I remember the first time a boy asked me to “go with him”. We were in 8th grade, and I met him at Hermitage Landing…way back in the day. Before they had a swimming pool…it was just a beach at the lake. He went to school in Mt. Juliet, and I went to school in Donelson, so we had a hot summer romance, until we went back to school. Since neither of us drove, or had any reason for our parents to drive the 15 or so miles between us, we had to rely on telephone conversations. In eight grade, I rocked at telephone conversations. We talked for hours. It was kind of romantic, my “long-distance” boyfriend, that no one ever got to meet, so they probably thought I made him up. I’ve been trying to remember how we broke up…because I’m sure there were tears or some kind of heartbreak, but…nothing. I think that’s a good thing. Because as upset as I’m sure I was when that relationship ended, I’m not scarred for life.
I’ve been thinking about that, because H is now “in a relationship”. (According to facebook). He goes to the all boy’s school down the road, so she only sees him at mixers and group outings. She asked him to Winter Formal, which was this weekend, so the official “asking her out” happened that night. (I know it’s official, because it’s posted on facebook. One of them has to request to add the “relationship” tag, and the other has to accept before it’s posted) It’s like “going together” was when I was this age, now it’s “going out”…although they don’t go anywhere.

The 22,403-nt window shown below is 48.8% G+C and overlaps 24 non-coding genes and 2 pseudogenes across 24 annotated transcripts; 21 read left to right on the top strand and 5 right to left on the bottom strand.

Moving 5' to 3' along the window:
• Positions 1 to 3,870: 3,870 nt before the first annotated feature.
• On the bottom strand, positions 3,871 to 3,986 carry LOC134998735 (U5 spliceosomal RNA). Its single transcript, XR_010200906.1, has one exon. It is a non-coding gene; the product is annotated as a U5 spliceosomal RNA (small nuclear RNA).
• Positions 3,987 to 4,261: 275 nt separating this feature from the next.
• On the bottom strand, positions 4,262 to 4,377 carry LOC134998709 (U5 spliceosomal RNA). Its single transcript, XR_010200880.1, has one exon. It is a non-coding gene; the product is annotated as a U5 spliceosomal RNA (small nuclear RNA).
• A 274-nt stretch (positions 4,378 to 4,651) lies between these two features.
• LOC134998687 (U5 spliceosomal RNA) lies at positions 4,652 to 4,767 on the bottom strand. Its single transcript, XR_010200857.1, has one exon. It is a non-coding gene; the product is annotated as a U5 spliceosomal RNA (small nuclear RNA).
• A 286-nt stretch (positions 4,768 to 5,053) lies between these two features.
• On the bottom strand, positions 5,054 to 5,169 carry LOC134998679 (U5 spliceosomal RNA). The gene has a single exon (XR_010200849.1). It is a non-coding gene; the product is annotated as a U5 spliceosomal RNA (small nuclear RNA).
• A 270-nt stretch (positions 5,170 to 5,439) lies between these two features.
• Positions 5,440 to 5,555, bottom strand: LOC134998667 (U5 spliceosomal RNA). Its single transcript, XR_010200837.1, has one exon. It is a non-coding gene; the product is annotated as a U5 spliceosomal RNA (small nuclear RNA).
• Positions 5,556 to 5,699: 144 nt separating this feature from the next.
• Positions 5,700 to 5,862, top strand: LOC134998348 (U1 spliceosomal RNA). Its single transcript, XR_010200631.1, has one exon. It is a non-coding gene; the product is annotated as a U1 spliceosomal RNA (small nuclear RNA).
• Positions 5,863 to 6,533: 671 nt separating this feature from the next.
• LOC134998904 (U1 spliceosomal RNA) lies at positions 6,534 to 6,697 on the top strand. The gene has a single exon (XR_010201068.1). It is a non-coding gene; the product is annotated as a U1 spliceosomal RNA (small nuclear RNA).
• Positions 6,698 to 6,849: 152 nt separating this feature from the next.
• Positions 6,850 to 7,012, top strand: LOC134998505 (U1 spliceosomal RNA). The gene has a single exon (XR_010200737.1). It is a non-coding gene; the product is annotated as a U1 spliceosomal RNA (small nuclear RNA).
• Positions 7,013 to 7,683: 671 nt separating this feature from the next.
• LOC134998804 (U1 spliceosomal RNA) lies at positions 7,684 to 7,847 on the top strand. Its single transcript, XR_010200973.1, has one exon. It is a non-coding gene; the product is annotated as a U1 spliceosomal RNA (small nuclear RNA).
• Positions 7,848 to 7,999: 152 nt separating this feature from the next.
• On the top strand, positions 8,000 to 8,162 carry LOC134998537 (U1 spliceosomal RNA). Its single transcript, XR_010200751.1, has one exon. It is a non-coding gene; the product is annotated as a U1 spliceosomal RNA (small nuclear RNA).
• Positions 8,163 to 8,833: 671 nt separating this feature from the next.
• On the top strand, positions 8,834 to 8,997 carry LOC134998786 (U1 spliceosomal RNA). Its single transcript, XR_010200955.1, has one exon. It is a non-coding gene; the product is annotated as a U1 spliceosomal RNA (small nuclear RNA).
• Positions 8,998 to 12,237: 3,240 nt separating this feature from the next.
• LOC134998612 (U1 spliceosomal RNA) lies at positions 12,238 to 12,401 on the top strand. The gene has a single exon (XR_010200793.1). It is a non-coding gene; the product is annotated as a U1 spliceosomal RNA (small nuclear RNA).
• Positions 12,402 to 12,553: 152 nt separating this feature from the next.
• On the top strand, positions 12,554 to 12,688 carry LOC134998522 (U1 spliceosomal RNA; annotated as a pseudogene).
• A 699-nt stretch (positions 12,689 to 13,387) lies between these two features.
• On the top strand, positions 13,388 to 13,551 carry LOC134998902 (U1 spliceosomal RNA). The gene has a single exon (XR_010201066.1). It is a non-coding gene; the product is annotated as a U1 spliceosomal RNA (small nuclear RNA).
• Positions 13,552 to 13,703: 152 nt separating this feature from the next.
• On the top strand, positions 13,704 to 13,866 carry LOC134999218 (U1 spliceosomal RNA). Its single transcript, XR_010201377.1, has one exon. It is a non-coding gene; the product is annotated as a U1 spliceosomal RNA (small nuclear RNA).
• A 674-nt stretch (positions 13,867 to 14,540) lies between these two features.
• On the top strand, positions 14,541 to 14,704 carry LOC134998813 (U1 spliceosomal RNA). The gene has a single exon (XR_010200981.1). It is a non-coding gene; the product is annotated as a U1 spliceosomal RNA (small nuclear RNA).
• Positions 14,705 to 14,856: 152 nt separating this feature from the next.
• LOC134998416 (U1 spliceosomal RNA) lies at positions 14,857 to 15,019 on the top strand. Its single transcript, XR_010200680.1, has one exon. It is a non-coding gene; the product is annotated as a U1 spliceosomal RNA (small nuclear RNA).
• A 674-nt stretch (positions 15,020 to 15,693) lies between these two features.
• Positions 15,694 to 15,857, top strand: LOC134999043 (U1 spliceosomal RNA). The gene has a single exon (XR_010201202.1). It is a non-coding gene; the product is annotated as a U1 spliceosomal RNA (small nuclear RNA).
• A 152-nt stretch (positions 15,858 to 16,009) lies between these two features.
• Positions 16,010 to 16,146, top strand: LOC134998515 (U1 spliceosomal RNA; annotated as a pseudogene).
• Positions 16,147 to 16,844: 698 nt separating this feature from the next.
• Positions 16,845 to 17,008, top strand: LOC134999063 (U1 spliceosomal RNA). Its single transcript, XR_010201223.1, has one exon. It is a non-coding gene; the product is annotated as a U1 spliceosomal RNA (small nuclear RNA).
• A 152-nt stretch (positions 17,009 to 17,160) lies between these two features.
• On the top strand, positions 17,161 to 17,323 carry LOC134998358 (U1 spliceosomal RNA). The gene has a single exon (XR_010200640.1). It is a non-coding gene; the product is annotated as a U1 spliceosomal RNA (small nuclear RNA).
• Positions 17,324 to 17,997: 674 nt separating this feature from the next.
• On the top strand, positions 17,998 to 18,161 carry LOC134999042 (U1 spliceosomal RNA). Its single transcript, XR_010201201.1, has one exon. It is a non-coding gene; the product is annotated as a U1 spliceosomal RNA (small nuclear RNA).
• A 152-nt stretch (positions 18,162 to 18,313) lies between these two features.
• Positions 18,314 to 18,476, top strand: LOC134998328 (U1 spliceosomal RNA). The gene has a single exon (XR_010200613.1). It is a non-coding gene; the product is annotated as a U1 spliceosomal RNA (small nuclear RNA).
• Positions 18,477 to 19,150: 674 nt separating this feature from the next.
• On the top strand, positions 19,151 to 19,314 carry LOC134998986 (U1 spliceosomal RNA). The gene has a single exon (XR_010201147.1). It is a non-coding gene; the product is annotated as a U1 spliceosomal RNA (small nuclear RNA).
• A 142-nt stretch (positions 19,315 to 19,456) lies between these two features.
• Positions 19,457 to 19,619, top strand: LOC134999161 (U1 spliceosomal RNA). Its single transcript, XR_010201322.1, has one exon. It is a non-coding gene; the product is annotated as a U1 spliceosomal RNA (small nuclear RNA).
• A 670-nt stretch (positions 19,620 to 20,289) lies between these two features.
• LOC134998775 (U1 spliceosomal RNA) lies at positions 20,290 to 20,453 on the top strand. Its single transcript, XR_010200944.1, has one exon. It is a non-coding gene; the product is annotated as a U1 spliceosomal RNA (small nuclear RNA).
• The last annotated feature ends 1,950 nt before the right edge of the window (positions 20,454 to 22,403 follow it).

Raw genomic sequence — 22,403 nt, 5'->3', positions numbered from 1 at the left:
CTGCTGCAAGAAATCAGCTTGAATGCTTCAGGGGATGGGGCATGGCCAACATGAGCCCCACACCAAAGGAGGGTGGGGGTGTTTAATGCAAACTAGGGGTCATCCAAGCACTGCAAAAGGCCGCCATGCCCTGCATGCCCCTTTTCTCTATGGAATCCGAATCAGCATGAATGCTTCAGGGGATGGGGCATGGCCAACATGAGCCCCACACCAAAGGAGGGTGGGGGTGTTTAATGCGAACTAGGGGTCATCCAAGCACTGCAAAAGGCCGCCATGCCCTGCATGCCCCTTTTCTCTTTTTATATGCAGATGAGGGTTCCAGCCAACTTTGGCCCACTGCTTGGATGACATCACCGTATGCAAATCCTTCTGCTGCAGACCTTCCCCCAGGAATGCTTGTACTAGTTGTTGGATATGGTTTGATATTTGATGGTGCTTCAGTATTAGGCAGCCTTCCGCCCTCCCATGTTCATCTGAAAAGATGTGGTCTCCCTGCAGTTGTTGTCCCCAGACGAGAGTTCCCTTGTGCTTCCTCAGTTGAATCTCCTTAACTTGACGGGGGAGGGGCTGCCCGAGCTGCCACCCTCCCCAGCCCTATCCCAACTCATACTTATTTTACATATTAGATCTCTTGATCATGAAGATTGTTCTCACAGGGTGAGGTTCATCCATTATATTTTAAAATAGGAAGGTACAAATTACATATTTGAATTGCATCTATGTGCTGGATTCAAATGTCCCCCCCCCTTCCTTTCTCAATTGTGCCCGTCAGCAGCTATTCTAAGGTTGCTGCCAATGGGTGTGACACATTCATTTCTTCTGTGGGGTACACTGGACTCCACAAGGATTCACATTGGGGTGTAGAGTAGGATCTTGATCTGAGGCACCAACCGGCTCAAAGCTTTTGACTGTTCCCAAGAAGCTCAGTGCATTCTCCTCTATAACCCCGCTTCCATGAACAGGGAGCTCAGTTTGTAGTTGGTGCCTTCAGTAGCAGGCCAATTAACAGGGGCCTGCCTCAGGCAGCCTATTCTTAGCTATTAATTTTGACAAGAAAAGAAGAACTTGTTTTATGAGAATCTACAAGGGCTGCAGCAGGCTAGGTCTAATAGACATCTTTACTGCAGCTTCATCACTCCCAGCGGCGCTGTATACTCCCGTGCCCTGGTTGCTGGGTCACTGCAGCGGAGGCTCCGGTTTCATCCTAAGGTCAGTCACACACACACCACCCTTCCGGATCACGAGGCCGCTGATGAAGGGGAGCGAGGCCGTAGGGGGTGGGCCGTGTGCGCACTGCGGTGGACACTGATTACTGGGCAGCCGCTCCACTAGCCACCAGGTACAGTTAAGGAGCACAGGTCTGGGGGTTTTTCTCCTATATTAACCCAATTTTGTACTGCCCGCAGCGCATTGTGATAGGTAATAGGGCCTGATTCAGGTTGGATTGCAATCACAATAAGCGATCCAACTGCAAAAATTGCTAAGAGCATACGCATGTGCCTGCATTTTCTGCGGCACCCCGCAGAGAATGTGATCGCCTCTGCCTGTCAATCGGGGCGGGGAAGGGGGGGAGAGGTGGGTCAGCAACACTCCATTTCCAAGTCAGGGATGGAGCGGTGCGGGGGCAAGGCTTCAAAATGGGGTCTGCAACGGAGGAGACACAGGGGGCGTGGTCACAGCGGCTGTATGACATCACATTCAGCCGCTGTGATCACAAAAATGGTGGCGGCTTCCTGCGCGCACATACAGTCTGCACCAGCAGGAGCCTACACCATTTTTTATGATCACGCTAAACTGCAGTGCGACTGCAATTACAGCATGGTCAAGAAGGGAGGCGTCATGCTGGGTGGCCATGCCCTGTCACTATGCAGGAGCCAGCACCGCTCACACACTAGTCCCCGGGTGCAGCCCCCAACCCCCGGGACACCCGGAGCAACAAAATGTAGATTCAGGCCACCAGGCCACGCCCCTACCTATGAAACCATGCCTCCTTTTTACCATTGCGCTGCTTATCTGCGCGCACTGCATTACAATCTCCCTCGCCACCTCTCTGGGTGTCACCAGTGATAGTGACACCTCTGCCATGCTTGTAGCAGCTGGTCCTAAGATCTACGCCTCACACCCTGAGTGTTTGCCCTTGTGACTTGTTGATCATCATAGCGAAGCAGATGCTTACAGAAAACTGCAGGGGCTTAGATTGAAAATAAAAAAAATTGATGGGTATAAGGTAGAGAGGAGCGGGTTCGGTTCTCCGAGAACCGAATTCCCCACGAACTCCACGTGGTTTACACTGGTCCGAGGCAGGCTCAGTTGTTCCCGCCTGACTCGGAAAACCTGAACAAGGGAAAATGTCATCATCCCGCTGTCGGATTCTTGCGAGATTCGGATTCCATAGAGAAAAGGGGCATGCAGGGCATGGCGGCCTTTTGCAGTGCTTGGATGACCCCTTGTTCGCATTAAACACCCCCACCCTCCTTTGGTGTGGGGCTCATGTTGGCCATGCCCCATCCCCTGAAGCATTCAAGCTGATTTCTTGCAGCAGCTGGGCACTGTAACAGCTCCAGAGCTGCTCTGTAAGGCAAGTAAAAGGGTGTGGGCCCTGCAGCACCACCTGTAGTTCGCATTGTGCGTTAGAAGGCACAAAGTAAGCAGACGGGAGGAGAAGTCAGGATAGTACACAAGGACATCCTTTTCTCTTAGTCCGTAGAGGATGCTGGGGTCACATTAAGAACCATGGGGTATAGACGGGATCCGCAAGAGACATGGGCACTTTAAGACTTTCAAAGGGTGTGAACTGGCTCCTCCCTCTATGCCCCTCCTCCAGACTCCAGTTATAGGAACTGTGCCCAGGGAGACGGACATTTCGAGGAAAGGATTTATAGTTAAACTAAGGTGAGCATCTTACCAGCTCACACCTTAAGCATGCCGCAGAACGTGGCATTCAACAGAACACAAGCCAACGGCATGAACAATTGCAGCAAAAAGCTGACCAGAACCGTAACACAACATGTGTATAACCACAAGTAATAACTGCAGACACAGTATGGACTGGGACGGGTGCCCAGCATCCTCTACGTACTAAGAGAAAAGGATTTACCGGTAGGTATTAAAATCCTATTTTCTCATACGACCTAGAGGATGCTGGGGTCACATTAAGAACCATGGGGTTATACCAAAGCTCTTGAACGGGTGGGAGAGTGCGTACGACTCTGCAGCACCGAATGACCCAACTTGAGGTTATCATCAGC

I was thinking about my 8th grade boyfriend, because it’s a similar situation. He’s at a different school, they don’t drive, so they can’t see each other very often, and they have long conversations on their cell phones. The only difference is, the conversations are all text messaging. She’s very happy, and excited, and of course, I’m happy for her, but all I can think about is what happens when it’s over. He seems like a really sweet boy, and I’m sure he won’t do anything purposely to hurt her, but that is another right of passage that I’m not looking forward to. The consolation is that I know I survived it, so I’m sure she will, too.